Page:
Nick Schillace: vocals, resonator, acoustic, 12 string and Nashville strung guitars, banjo, bells, percussion
Jennie Knaggs: vocals, accordion, acoustic guitar, pump organ, ukulele
Serge van der Voo: upright bass
Abby Alwin; cello, violin
Rob Avsharian: drums, percussion
Clem Fortuna: 1860 Heywood Piano
Childrens Chorus Claire Abbasse, Ashley Clendennin, Lily Nicks, Lilly Snyder
All songs by Lac La Belle, 2014
String arrangements by Abby Alwin and Lac La Belle
Recorded by Eric Carbonara at Double Lot, Detroit, Michigan, during the great winter of 2014.
Produced by Lac La Belle and Eric Carbonara.
Mixed by Eric Carbonara at Nada Sound Studio, Philadelphia, PA. Mastered by John Baldwin
Watercolor art by Isabel Schillace
Lac La Belle's third release, "A Friend Too Long" elaborates upon their cohesive duo of resonator guitar, banjo, accordion and ukulele, with the addition of upright bass, pump organ, piano, percussion and strings. Written in a secluded cabin in Michigan's upper peninsula, and recorded in their Detroit home during the snowiest winter on record, "A Friend Too Long" provides beautiful soundscapes and a journey of characters that sound at once both new, and reminiscent of days long past.
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Lac La Belle
A Friend Too Long
Every time I get back from the United States into my cozy little German town, I realize how big America is, how much music is going on there, and how many amazing musicians collaborate, compete and dream the American dream of making a living doing what they love to do: Music.
Lac La Belle is an acoustic duo from Detroit, a city that is dying and at the same time full of life and possibilities. It makes sense that Detroit is the home of an undead musical genius in Jim Jarmusch's latest movie “Only Lovers Left Alive.” Yet it is hard to imagine that Jenny Knaggs’s and Nick Schillace's rural American folk comes out of Motor City.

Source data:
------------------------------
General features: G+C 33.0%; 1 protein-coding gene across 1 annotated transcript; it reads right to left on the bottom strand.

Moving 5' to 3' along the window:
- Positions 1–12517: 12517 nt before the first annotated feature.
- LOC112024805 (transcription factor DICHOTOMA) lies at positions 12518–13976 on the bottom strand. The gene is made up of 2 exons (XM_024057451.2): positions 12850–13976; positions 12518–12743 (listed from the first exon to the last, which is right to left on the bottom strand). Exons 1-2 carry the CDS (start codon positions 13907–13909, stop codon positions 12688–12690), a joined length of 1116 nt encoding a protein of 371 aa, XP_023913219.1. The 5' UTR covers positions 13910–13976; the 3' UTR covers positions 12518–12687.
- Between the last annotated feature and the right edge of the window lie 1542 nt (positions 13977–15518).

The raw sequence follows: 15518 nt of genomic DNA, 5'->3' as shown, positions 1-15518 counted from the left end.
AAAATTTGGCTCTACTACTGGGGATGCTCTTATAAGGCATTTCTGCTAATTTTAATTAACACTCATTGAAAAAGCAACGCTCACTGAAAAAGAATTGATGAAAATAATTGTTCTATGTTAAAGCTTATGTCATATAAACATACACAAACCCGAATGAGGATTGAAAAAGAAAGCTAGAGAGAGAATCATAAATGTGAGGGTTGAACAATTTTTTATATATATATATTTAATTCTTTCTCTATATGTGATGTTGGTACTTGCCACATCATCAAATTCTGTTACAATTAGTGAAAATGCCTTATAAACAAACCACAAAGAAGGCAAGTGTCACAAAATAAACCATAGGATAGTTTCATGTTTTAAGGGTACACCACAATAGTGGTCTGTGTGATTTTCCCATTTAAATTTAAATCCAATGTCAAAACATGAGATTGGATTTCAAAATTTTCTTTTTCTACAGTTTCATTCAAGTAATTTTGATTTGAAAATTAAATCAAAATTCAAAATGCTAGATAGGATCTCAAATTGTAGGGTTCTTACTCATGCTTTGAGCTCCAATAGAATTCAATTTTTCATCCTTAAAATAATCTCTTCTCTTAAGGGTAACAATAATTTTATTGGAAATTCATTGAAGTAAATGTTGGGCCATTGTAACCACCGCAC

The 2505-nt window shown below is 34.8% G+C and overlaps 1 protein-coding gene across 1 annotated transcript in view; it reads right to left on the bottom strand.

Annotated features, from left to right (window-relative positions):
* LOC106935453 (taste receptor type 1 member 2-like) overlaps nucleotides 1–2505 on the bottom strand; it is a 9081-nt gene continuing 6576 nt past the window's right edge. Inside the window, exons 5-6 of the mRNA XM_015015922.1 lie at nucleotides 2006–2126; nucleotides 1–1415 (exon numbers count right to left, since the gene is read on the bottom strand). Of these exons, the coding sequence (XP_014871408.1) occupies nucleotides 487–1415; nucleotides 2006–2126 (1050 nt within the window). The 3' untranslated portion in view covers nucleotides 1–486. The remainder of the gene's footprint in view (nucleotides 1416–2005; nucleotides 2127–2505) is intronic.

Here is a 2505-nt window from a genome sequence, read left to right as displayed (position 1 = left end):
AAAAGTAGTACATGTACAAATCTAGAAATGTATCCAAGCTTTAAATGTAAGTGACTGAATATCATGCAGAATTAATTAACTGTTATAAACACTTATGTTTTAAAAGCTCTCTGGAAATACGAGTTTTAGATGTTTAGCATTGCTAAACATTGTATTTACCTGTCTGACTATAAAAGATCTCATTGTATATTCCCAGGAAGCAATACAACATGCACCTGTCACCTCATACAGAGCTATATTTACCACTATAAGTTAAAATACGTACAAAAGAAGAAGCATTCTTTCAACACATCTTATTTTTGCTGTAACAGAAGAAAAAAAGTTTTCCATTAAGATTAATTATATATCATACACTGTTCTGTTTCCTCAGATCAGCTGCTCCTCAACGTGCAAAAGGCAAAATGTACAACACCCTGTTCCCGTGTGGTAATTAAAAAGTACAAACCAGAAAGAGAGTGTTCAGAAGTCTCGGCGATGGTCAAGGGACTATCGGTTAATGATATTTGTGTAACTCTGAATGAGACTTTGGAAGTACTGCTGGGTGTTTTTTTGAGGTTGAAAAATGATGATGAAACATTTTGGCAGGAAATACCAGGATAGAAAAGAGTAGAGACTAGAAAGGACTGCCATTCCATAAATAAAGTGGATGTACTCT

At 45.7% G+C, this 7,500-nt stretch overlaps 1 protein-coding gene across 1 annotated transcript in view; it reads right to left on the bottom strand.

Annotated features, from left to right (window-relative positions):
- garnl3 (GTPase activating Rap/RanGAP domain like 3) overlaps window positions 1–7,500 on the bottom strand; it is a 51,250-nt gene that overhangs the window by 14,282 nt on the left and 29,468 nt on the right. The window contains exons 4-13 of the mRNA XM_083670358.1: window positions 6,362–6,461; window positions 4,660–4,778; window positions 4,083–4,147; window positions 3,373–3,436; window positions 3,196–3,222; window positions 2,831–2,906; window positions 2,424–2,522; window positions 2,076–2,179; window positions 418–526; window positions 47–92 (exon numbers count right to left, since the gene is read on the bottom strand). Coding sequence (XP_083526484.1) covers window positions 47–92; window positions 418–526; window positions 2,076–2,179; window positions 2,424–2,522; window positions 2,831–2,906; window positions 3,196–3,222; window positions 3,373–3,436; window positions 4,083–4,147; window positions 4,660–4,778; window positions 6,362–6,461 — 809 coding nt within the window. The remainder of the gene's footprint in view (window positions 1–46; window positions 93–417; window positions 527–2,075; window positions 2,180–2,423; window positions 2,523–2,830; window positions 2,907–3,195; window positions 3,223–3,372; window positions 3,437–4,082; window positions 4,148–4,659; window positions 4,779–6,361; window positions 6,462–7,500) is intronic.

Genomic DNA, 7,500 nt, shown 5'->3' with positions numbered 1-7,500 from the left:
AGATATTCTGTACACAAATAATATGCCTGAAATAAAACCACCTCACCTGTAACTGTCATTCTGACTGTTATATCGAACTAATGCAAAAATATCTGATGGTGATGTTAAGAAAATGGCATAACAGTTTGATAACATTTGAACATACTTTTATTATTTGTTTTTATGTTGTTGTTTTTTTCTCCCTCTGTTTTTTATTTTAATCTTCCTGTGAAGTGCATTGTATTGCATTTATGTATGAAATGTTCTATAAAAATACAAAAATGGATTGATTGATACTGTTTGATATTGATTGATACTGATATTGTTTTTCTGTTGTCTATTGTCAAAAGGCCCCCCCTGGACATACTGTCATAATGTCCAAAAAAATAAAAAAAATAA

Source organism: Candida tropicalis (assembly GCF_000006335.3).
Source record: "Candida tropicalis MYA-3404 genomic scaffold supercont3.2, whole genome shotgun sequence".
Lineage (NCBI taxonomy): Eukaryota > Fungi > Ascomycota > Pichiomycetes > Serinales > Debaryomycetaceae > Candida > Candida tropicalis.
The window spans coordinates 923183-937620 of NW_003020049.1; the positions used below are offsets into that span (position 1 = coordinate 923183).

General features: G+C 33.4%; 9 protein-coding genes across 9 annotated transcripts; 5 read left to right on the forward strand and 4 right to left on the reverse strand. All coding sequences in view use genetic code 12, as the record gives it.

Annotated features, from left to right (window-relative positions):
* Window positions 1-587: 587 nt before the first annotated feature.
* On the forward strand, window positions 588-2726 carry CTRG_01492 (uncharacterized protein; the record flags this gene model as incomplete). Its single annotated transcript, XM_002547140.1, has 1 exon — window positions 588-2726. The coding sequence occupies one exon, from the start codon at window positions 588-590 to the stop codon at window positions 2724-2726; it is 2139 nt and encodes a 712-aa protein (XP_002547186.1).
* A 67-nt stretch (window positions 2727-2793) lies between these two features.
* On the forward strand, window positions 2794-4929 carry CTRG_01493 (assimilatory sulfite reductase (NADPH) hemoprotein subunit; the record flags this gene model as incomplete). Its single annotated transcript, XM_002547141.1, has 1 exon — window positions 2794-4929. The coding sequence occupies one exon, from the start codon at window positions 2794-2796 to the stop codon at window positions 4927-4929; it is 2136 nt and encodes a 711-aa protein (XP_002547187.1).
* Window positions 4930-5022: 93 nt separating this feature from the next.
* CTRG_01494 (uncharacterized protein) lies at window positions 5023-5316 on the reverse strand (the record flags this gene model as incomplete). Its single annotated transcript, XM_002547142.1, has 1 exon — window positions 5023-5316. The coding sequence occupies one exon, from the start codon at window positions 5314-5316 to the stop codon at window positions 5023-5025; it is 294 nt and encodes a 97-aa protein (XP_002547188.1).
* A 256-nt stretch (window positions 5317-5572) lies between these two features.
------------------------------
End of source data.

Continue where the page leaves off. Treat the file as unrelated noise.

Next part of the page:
With their third album, “A Friend Too Long,” additional musicians joined the duo and together they created kind of a cinematic sound that accompanies their stories perfectly. Droning cellos and violins, ethereal voices and quiet moments complement faster paced train ride-like songs.
I love every single album they've made so far and they are special to me, even if there are thousands of people who play American roots music out there. Nick Schillace' signature guitar picking stnds out in the same way as does E.C. Ball's picking style. And talking about Estil and Orna Ball, Lac La Belle is quite similar to the old West Virginia couple. Just listen to "Home Sweet Home" and then "New Memories of Oklahoma". Do you hear what I mean? To explore that further, listen to an old tune called "Grandfather's Clock" in a rendition by Lac La Belle, E.C. Ball and then John Fahey. That's where the circle closes. Lac La Belle playing traditional American folk with "Fahey's approach to assimilating influences into an original style".
You can buy Lac La Belle's album "A Friend Too Long" in several formats right on their bandcamp. If you want them in Europe, contact their agent immediately! They are a great live act!
Here is actually a lo fi video of "Rusted Bolt" that I shot last year in Chicago: